Why Are Bad Habits So Hard To Break?

And how can we fix them?

“If life is what we repeatedly do, our habits are worth paying attention to.”


I picked up Real Simple magazine’s *Special Edition* of Finding Good Habits yesterday at Whole Foods, and it is filled to the brim with simple keys to being happier + healthier + more fulfilled. Highly recommend picking up a copy.

And, their advice goes far beyond the hummdy drum of waking up early + getting a run in + eating a healthy lunch + journaling. Snore. It touts capital “S” Specific ways to change our way of thinking so we can replace our bad habits with good ones — for good.

On “Breaking” A Bad Habit

Firstly, you don’t break a bad habit. You change it.

Our brains create habits anytime there’s a cue and a reward — for better or for worse.

For example, an episode of Selling Sunset is over, so we grab a snack. Not because we’re hungry, but because we’ve conditioned ourselves to go to the pantry during 5-second lulls in-between episodes.

In order to “break” this bad habit — aka change it — as soon as we see the credits begin to roll, we grab the dog and take him for a 15-minute walk instead.

Adopting these small but mighty changes (consistently!) will put your brain on a new and improved autopilot, that in turn, will lead to a significantly improved wellbeing.

Reframing The Way We Think

Wanna hear something wild?

“A large portion of our happiness is under our control.” -Sonja Lyubomirsky, PhD, professor of psychology at the University of California.

I really love this because how often do we blame our boss, our roommate, our kids, the neighborhood we live in, the clothes in our closet, etc. for not exceeding our happiness expectations?

Often. So knowing — and furthermore, understanding — that WE hold the keys to our own happiness is paramount in feeling satisfied with and excited about life.

Sonja advises to not think of lull time (being on hold with the doctor or waiting in line at Starbucks) as needing to fill something, but to view it as bonus Me Time. Meditating or writing down your grocery list, say, feels so much better than the anxiety-inducing (and seriously unnecessary) mindless Instagram scroll.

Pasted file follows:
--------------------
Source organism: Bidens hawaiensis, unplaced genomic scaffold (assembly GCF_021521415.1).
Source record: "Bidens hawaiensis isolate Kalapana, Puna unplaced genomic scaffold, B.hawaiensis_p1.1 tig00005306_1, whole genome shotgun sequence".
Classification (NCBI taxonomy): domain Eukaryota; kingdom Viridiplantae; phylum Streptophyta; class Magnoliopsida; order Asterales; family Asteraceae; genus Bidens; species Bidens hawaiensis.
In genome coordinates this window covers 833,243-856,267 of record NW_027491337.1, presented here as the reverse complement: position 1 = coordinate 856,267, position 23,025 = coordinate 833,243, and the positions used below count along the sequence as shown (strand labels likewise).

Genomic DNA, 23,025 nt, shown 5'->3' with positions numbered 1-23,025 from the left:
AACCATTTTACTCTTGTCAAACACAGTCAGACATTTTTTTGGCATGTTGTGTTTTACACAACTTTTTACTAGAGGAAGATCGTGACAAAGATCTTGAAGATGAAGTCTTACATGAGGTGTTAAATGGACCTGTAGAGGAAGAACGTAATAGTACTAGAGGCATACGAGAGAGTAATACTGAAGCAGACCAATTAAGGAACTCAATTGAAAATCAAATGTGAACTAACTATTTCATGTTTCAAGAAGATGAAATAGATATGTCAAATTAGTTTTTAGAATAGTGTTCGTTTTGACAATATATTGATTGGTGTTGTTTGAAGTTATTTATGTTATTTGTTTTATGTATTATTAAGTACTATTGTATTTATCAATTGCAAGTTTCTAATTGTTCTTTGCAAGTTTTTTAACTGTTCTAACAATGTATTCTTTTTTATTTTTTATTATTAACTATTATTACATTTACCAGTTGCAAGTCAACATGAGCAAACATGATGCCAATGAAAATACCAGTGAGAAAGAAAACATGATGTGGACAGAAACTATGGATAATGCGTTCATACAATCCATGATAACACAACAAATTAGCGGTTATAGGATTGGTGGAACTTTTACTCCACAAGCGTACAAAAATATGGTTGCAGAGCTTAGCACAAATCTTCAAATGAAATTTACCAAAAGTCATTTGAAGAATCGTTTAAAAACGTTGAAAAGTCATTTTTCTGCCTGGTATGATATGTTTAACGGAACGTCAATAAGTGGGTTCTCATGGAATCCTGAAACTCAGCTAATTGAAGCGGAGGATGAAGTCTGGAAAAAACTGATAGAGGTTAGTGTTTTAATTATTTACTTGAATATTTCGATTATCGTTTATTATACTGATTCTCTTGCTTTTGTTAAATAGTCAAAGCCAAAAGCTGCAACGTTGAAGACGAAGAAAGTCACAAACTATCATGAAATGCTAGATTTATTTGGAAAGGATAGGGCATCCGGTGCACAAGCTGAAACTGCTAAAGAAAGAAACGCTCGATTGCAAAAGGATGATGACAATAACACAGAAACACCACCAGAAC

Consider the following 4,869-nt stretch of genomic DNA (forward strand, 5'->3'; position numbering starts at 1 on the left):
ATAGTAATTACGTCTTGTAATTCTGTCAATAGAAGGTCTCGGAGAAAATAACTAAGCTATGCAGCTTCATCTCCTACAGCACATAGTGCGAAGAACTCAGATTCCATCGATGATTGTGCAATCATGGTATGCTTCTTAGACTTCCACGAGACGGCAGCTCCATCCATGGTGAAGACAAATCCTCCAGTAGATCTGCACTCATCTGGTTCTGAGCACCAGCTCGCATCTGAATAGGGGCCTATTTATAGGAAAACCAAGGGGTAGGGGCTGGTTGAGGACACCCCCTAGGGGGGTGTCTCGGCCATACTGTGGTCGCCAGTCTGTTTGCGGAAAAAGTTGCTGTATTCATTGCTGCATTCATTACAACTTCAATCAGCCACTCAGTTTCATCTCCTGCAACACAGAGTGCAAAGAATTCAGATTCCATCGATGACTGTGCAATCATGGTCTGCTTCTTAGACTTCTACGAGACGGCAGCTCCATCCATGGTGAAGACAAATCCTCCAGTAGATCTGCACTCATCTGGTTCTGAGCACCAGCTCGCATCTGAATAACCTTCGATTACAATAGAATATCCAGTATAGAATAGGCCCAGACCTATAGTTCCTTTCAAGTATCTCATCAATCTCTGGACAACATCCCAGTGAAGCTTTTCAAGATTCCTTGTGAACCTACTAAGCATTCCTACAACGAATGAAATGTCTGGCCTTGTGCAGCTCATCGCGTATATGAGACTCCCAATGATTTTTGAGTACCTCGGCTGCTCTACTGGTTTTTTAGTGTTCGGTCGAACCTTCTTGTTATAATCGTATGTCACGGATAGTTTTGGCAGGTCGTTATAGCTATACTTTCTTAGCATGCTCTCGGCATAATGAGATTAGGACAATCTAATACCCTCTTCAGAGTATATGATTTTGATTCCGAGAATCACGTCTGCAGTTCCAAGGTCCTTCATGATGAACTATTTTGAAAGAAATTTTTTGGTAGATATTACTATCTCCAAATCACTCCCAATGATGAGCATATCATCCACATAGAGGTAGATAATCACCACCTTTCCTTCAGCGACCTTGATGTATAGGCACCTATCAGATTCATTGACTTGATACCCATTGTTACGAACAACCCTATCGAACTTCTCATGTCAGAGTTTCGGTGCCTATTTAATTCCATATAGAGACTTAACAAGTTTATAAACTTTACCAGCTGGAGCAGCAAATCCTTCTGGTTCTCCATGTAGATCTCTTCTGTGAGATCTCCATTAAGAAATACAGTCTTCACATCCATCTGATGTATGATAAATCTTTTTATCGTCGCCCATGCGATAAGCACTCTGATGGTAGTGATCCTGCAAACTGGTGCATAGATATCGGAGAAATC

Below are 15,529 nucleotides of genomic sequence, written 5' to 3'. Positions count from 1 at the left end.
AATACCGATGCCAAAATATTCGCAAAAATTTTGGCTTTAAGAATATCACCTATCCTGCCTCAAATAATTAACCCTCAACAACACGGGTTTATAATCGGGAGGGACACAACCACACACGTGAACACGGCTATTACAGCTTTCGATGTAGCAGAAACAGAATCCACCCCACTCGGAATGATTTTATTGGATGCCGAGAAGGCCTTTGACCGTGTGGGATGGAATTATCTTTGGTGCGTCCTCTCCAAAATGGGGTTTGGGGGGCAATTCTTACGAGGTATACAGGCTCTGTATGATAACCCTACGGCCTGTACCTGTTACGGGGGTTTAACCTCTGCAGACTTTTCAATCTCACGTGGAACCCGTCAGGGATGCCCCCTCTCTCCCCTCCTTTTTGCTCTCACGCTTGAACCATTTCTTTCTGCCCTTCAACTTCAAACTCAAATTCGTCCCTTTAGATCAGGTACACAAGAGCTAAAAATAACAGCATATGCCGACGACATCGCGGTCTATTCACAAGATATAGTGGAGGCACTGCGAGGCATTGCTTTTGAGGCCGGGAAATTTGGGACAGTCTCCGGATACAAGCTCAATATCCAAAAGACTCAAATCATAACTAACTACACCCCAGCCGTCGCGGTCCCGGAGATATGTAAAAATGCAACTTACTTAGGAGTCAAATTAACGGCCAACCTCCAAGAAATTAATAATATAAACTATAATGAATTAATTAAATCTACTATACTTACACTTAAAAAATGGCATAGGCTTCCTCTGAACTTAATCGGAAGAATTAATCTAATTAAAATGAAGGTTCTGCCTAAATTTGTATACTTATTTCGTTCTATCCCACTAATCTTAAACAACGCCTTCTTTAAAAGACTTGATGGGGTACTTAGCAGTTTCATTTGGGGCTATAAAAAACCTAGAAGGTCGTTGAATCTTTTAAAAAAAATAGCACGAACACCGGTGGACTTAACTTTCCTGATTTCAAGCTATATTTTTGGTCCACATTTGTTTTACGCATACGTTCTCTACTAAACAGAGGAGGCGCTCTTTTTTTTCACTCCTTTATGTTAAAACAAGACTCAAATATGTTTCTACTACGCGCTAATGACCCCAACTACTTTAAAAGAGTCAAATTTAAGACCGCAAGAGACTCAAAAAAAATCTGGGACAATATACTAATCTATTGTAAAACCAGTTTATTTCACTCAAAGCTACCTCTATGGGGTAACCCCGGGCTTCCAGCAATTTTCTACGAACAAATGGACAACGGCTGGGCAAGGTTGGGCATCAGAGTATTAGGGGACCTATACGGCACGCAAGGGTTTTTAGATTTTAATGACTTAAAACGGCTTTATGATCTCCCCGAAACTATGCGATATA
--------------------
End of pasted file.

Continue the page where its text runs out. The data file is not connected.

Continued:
“The hallmark of being a happy person is to experience daily bursts of positive emotion, so anything you can do to increase the frequency of these boosts will contribute to overall happiness,” according to positive psychology research.

Tips from the experts? Savor the little things each day — how great your hair smells, how delicious your coffee tastes, how mood-boosting a song is. Get into the habit of doing this daily to rid wasteful, mood-killing negativity.

Conclusion

Replace bad habits (mindless scrolling) with good ones (going for a 10-minute walk).

Effort matters. And over time, that effort becomes effortless.

My take? Feeling good is always worth the effort. No matter if it’s waking up at 5:30 am 4x per week to go running or connecting with your therapist once a month to better understand your insecure behavioral patterns — if it makes you a happier, more fulfilled person, that hootenanny is worth it!

One more thing…

An important thing to wrap your head around is that the 21-day habit forming concept is kind of old news.

Number 1, it is highly dependent upon the habit itself (the bigger the change, the longer it will take to change — like getting used to living in a new city or adapting to your new “mom of 2” life).

And Number 2, recent studies have shown that it takes the average person 66 days to form a good habit.

This shouldn’t scare us or deter us from forming healthy habits. Just know it is a process, and just because it’s hard doesn’t mean it can’t be done. You simply have to stick with it.

Your health, your body, your mind, your relationships and your community will thank you for it.


Thank you for reading today. Good luck mastering your feel-good habits, and let me know how it’s going.

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Be you.

XOXO,

Ashley